Golf is like… Casino Gambling?
Not too long ago on the Tour Network on Sirius/XM Radio, Matt Adams, host of the morning show “Fairways of Life,” asked listeners for a one-word description of golf. Many callers weighed in with such adjectives as maddening, frustrating, wonderful, spiritual, etc. Near the end of the segment, a caller offered that golf was “addicting.”
Adams immediately said that was by far the best description, and other callers heartily agreed. And, if you think about it, what better one-word description of golf is there?
No other sport has had so many words and books devoted to it. Golf, by far, has more literature available than does baseball, football, and basketball. What makes golf so addicting to so many people?
A psychological principle called “intermittent reinforcement” can help explain. Psychologists have long known that intermittent reinforcement is one of the reasons people become addicted to gambling. Take a slot machine, for example. You lose, you lose, you lose…you win! You lose, you lose, you lose…you win! And etc. People love to play slot machines, sometimes for hours. Why is intermittent reinforcement so powerful?
Psychiatrist Hilarie Cash says, “You have to be rewarded often enough to stay engaged but not so predictably that you get bored” for a reinforcement schedule to help create addiction. It’s the unpredictability of when the reward comes that draws many people into an activity. And, according to a Wall Street Journal article written by John Paul Newport in 2007, “Brain-imaging research has shown that rewards distributed intermittently trigger significantly higher releases of pleasure-inducing dopamine than the same rewards distributed on a more predictable basis.”
Can you think of another activity besides gambling that features intermittent reinforcement? Obviously, the answer is golf. Players are going to hit more shots that feel misstruck than well-struck, and it really doesn’t matter what level you play to. You may ask, “How can that be? Tour pros hit the ball well on almost every shot.”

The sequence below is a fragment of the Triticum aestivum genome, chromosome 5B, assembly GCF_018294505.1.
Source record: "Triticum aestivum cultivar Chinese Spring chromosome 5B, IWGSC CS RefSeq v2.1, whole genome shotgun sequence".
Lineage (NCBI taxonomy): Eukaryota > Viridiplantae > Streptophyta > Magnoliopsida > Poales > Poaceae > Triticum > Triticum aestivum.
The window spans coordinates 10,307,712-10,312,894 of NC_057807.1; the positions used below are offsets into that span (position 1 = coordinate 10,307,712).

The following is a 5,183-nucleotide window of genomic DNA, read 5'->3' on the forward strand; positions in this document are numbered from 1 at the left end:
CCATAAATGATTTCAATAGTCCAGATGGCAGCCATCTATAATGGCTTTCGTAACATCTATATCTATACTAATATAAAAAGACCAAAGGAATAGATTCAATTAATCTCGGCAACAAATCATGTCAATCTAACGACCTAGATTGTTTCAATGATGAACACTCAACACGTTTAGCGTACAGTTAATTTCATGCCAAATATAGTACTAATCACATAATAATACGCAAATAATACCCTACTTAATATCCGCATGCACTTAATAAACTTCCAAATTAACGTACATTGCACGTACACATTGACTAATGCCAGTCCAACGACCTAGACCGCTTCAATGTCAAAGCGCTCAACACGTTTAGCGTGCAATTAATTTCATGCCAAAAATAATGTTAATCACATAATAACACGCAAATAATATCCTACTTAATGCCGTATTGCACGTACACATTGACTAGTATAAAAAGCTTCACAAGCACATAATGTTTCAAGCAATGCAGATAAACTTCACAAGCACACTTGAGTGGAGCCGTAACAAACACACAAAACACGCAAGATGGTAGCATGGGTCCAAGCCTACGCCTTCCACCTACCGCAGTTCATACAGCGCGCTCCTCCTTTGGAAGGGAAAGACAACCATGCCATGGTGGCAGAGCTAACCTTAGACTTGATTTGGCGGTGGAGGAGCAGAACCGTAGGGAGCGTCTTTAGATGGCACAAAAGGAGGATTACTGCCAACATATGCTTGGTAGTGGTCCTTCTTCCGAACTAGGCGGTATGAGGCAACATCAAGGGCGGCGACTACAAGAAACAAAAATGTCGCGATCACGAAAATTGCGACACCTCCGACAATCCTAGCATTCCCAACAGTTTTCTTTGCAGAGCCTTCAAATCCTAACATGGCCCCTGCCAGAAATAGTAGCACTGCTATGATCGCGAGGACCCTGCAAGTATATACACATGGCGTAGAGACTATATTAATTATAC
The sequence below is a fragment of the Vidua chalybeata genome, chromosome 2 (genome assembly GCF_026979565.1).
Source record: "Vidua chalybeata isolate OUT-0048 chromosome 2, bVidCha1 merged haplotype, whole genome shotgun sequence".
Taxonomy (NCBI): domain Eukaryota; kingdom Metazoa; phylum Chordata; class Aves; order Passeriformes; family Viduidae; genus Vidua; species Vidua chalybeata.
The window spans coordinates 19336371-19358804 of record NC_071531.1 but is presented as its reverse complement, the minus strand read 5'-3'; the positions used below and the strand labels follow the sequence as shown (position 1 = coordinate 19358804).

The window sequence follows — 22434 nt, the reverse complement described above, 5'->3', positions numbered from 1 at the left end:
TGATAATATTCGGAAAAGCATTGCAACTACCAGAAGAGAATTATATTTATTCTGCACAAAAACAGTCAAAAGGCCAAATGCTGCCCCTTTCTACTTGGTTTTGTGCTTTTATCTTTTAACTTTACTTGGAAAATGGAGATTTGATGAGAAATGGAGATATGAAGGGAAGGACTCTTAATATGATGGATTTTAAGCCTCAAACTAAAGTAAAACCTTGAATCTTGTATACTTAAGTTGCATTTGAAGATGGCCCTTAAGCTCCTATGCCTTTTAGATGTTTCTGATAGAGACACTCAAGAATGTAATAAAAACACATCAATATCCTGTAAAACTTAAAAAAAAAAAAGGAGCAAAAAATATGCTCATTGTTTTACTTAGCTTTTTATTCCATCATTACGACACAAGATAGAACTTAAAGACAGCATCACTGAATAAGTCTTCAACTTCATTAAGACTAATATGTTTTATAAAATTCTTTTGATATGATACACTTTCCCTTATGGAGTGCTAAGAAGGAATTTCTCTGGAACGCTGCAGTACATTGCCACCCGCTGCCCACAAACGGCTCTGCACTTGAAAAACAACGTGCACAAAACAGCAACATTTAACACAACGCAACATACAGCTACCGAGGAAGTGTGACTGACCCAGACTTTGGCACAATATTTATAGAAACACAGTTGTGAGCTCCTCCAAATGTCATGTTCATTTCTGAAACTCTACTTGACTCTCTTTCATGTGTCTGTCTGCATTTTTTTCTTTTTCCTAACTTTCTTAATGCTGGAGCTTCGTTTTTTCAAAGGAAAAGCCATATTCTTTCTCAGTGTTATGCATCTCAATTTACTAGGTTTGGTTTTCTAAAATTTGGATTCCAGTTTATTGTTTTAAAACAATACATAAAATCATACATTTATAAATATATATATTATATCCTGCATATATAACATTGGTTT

Really? Ben Hogan would disagree with that view. He said that there were seldom more than five or six shots during a round that came off exactly as planned. Now, we can agree Hogan’s standards were extremely high,
but how can that also apply to other golfers?
The answer is really quite simple: The better you are, the higher your standard for what constitutes a shot that provides maximum intrinsic satisfaction, i.e., the reward. For a highly-skilled player, this probably means
a shot that is virtually perfectly struck and executed. By the same token, a player who can’t break 100 has standards for maximum intrinsic satisfaction that are much lower than the excellent golfer’s. A drive that is struck
somewhat decently and stays in the fairway for the double-bogey player is cause for celebration, even though to the rest of us the shot wasn’t all that great.
It’s not just individual shots that provide this intermittent reward. How about that round of golf where you had six birdies and shot a 67, or that tournament where you blew the field away? Even an entire golf season where you played your best might be considered an intermittent reward, because you haven’t been able to duplicate it. Can we now see how many ways golf can addict us through intermittent reward?
Another addicting aspect of golf is the many different challenges it poses. Driving and putting are about as diametrically opposed as you can get. One involves bashing the ball as far as you can, and the other requires a surgeon’s
delicate touch. Then you have long irons/hybrid shots and short-iron shots, along with chipping and pitching. There are so many facets to master in order to achieve excellence that the challenge of the game never ceases.
Fortunately for golf, as opposed to gambling, it is seen mainly as being good for mental health, because there are so many benefits to the game. These include exercise, being with friends, and enjoying nature. These other benefits canalso be quite addicting, but in a good way.